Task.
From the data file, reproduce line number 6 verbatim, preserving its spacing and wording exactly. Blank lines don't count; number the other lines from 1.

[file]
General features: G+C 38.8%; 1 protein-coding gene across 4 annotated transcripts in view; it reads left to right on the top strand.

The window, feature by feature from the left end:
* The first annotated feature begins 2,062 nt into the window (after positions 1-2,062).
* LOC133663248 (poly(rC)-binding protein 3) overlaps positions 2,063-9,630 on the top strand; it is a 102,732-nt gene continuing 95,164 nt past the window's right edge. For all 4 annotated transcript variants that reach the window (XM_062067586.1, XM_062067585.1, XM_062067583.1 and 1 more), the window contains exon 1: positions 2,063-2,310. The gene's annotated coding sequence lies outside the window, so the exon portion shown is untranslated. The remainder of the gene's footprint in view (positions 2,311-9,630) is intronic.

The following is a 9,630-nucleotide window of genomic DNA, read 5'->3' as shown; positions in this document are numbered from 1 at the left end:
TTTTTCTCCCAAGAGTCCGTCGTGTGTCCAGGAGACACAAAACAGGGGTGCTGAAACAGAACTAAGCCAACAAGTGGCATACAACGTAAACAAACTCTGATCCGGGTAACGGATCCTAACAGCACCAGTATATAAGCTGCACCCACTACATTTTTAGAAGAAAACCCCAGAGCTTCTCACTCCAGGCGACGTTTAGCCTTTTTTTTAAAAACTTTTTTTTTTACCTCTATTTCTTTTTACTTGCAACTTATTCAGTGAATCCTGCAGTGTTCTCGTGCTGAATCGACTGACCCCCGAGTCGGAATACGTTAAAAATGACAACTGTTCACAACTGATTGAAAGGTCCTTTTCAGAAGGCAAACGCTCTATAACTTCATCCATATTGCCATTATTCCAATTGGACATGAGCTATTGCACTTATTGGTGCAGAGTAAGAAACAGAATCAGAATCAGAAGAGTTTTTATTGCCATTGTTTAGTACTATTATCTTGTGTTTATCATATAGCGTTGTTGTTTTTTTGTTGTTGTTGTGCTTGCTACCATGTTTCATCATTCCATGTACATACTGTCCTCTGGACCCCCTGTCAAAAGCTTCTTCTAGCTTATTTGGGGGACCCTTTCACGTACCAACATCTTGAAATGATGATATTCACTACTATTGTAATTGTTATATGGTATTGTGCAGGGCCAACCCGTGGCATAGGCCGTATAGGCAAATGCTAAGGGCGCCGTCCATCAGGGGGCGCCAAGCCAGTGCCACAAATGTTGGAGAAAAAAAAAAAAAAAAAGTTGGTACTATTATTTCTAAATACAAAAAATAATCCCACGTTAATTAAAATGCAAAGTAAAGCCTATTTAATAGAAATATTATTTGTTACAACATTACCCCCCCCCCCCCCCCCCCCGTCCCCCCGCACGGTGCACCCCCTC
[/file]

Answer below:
TTTTTCTCCCAAGAGTCCGTCGTGTGTCCAGGAGACACAAAACAGGGGTGCTGAAACAGAACTAAGCCAACAAGTGGCATACAACGTAAACAAACTCTGATCCGGGTAACGGATCCTAACAGCACCAGTATATAAGCTGCACCCACTACATTTTTAGAAGAAAACCCCAGAGCTTCTCACTCCAGGCGACGTTTAGCCTTTTTTTTAAAAACTTTTTTTTTTACCTCTATTTCTTTTTACTTGCAACTTATTCAGTGAATCCTGCAGTGTTCTCGTGCTGAATCGACTGACCCCCGAGTCGGAATACGTTAAAAATGACAACTGTTCACAACTGATTGAAAGGTCCTTTTCAGAAGGCAAACGCTCTATAACTTCATCCATATTGCCATTATTCCAATTGGACATGAGCTATTGCACTTATTGGTGCAGAGTAAGAAACAGAATCAGAATCAGAAGAGTTTTTATTGCCATTGTTTAGTACTATTATCTTGTGTTTATCATATAGCGTTGTTGTTTTTTTGTTGTTGTTGTGCTTGCTACCATGTTTCATCATTCCATGTACATACTGTCCTCTGGACCCCCTGTCAAAAGCTTCTTCTAGCTTATTTGGGGGACCCTTTCACGTACCAACATCTTGAAATGATGATATTCACTACTATTGTAATTGTTATATGGTATTGTGCAGGGCCAACCCGTGGCATAGGCCGTATAGGCAAATGCTAAGGGCGCCGTCCATCAGGGGGCGCCAAGCCAGTGCCACAAATGTTGGAGAAAAAAAAAAAAAAAAAGTTGGTACTATTATTTCTAAATACAAAAAATAATCCCACGTTAATTAAAATGCAAAGTAAAGCCTATTTAATAGAAATATTATTTGTTACAACATTACCCCCCCCCCCCCCCCCCCCGTCCCCCCGCACGGTGCACCCCCTC